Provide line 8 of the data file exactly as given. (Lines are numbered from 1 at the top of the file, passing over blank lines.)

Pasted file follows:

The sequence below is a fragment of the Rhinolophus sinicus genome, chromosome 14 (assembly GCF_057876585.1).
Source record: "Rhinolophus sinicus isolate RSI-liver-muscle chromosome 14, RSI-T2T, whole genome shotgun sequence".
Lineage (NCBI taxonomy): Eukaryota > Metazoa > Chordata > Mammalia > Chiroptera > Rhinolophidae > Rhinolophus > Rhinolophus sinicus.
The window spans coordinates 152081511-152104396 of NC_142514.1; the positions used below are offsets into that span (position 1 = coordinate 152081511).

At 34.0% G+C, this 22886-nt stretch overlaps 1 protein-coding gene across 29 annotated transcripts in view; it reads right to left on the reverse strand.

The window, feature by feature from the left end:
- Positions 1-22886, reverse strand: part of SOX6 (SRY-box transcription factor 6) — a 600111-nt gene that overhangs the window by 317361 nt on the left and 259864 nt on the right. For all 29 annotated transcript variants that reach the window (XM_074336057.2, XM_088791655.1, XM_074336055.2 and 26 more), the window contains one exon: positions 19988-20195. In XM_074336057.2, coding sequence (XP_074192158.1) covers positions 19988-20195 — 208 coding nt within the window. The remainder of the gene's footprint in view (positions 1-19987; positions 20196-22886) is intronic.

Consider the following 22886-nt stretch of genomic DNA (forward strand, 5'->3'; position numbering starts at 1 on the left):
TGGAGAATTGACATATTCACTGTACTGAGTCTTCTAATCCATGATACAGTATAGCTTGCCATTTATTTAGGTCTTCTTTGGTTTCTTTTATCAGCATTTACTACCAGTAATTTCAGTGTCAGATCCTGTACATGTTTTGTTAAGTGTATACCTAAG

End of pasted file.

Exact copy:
Consider the following 22886-nt stretch of genomic DNA (forward strand, 5'->3'; position numbering starts at 1 on the left):